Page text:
Moclobemide: 3/5
This drug is incredible. It makes everything feel awesome. The down side is that it wears off extremely fast. I can go from feeling great to shaking uncontrollably in less than 4 hours. Moclobemide is a newer MAOI that is reversible, which makes it safer than older MAOIs, but that also makes it have a short effect. I plan to switch this over to phenelzine, which is an old MAOI that permanently disables the MAO enzyme and therefore has a much longer effect.

Bupropion (Wellbutrin): 4/5
This is a stimulating drug. It helps with energy, motivation, and depression, but it does not help with anxiety. It makes life a lot easier. It has a very long effective half-life, so it's a nice and stable drug. I could forget to take it for a week and still not feel any withdrawal. The down side is that the lack of any addictive properties makes it easy to forget about taking it.

Citalopram (Celexa): 5/5
This drug is excellent. It has some effect on motivation, but it greatly helps with depression and anxiety. I started keeping a journal while taking this drug, and I became interested in writing about everything. Journal entries written while taking citalopram were extremely long, detailed, well-written, and positive. The journal entries mostly focused on people and social activity. I was on an 80mg dose when this was going on. I changed doctors and the new doctor said the limit for this drug is only 40mg, so he switched me to 40mg. I felt this wasn't strong enough, so I had to take something else.

Fluoxetine (Prozac): 5/5
This drug helps a lot with anxiety, and drinking alcohol with it causes intense euphoria. I don't feel as social as I was on citalopram, but I'm a lot more focused on science and learning. Instead of writing about my own thoughts, I like to read things. Everything feels a lot softer on this drug, and I like snuggling a lot more. This drug has a very long half-life, so it's stable like bupropion. People who are trying to break SSRI addiction are often put on fluoxetine because fluoxetine is much easier to stop taking due to its slow metabolism.

Mirtazapine (Remeron): 5/5
Like trazodone, mirtazapine is a sleep aid. The difference is that mirtazapine is an excellent sleep aid. I very quickly gained 30 pounds on this drug because it makes food taste incredible, and most people think I look much healthier with that extra weight. Mirtazapine causes restful sleep, and that really helped with anxiety. This drug was incredibly addictive because it made everything so much better. The first thought after getting home was that I should take mirtazapine and chill out. I had to stop taking mirtazapine because I couldn't control my desire to take mirtazapine then eat food all evening.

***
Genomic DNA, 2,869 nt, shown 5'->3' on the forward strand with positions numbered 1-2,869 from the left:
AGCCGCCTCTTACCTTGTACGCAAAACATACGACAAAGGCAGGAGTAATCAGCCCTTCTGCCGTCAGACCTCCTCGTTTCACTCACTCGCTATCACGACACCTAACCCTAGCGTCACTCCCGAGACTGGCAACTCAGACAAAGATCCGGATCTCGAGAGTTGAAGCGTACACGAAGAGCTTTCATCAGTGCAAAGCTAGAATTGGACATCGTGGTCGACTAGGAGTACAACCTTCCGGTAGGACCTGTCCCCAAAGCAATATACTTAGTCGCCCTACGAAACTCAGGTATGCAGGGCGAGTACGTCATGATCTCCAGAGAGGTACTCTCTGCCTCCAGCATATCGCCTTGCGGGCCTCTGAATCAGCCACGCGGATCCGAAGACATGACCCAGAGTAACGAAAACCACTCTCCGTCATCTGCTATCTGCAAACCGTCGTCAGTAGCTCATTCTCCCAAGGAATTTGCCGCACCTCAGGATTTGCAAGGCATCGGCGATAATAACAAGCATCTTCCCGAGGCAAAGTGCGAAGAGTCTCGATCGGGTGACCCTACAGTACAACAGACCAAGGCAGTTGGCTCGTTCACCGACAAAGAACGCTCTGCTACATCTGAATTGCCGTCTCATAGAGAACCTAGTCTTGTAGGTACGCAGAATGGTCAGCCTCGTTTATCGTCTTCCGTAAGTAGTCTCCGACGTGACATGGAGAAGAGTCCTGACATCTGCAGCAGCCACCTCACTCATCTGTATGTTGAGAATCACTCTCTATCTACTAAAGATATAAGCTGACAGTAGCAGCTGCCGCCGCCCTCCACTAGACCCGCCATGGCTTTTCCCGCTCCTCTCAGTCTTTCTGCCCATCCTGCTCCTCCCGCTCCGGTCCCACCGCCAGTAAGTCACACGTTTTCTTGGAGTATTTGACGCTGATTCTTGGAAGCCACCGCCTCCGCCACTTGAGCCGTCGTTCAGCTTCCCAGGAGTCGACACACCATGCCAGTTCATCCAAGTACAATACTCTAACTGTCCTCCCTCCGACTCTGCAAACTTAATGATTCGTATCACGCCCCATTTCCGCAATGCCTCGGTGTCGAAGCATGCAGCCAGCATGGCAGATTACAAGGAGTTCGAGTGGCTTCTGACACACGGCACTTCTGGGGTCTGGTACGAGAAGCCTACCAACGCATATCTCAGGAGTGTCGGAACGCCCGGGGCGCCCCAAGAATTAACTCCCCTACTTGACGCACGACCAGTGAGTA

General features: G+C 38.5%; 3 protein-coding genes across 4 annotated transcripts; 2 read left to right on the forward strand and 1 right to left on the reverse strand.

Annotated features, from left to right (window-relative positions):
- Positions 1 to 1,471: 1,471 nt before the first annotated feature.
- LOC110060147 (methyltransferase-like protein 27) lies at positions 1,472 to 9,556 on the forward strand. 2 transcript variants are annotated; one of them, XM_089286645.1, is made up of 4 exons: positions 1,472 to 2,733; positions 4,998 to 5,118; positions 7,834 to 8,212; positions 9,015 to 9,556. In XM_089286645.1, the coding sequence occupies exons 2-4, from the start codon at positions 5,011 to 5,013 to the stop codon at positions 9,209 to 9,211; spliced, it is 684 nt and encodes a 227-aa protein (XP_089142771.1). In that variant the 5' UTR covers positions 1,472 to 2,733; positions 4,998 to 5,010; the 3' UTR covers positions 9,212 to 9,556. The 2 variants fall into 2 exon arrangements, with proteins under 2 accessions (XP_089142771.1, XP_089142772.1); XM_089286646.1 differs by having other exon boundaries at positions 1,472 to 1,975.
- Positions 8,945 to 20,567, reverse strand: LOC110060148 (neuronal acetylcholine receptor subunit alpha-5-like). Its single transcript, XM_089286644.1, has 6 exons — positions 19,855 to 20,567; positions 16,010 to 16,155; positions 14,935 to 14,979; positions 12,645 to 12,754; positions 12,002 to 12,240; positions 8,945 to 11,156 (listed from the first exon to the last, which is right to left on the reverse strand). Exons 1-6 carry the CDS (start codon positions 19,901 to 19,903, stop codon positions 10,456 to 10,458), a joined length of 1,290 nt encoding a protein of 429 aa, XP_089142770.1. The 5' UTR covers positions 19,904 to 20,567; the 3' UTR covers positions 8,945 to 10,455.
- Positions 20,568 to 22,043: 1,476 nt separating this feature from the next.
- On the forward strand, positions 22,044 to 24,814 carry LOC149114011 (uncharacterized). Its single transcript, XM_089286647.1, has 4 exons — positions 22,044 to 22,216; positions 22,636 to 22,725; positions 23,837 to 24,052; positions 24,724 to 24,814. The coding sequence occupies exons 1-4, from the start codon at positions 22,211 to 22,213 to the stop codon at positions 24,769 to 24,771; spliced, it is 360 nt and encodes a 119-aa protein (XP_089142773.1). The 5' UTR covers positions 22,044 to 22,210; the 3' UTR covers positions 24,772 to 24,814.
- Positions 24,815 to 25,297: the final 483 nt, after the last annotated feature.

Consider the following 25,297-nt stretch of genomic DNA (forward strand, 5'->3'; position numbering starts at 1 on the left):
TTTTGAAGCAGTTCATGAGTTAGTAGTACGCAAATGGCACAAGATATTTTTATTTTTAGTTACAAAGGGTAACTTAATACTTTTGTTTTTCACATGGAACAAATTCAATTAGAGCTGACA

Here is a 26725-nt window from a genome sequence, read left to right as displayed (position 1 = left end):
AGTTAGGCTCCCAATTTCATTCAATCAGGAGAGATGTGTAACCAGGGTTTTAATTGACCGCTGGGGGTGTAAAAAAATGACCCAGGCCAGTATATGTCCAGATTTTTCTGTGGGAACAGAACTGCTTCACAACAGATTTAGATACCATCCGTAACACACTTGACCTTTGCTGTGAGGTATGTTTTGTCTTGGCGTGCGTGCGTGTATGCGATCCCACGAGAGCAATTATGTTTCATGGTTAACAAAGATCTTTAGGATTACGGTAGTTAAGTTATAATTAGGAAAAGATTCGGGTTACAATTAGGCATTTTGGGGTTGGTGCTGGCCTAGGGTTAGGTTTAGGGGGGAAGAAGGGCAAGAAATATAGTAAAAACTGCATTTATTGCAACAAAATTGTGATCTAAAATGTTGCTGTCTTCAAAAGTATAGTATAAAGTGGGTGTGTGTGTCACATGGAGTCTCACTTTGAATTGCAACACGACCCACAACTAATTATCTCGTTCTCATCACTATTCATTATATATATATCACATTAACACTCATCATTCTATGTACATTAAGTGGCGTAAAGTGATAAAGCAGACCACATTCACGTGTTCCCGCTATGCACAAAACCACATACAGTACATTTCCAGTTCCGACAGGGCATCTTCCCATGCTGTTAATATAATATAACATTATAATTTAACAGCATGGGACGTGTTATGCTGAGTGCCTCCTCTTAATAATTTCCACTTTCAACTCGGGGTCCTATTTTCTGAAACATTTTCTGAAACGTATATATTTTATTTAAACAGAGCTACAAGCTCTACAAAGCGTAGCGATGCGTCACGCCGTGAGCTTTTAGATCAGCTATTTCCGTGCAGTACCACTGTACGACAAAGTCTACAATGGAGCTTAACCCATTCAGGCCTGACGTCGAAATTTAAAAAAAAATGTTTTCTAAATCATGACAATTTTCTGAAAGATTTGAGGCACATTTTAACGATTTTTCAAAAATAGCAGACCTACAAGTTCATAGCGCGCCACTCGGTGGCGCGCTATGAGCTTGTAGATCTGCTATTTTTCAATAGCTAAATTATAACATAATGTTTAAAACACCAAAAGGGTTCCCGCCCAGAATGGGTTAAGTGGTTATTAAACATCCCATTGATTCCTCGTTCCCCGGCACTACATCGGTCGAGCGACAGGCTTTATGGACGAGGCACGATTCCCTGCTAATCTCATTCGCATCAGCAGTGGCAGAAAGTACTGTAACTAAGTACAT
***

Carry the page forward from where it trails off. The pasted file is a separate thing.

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Discussion Starter #5 (Edited)
Thank you for your take on each drug. It helps to see it broken down like that.

I feel that he needs drugs NOW and then that combo'd with therapy, take his dosage down as he starts to feel and handle things better. But, it's the military and real drugs come last.

He has told me that he has no energy, no motivation and nothing makes him happy anymore. He spent this whole past weekend in his room on base doing school work and sleeping. He never initiated contact with me or the kids, but would respond if I texted him. I asked when his referral should go through and he said another week or 2 and the therapist's first appointment isn't till half way through Dec. WTF? I asked him to please call tomorrow (today) to try to get everything pushed through faster and he responded with "stop telling me what to do." So I left it at "I care and worry about you and we want YOU back. I'm just trying to help the best I know how with what options I have from 2.5 hours away." Well I see from our phone bill that he called first thing this morning. So, I'm hoping it sunk in. Oh yeah, and he did go buy St. John's Wort.

So frustrating and heart breaking.
 

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Everyone is different. He'll have to begin his journey and find out which drug works best with him. I hope he continues on the path to seek which drug works...some get frustrated when they don't feel anything different and go off them all together. It can take months to find one that works. They don't work immediately either. It took me years to go through them to find that prozac works best for me. I went off them for a couple years and this summer I'm back on them due to some stress... but its taken since the summer for me to feel like they are "working" I had to work my dose up to where I'm at now... just be prepared to take things slowly and don't give up, that's for him and for you. Best of luck!
 

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All too often a general practitioner simply prescribes what the drug detailer is pushing for the week--not necessarily what the patient needs.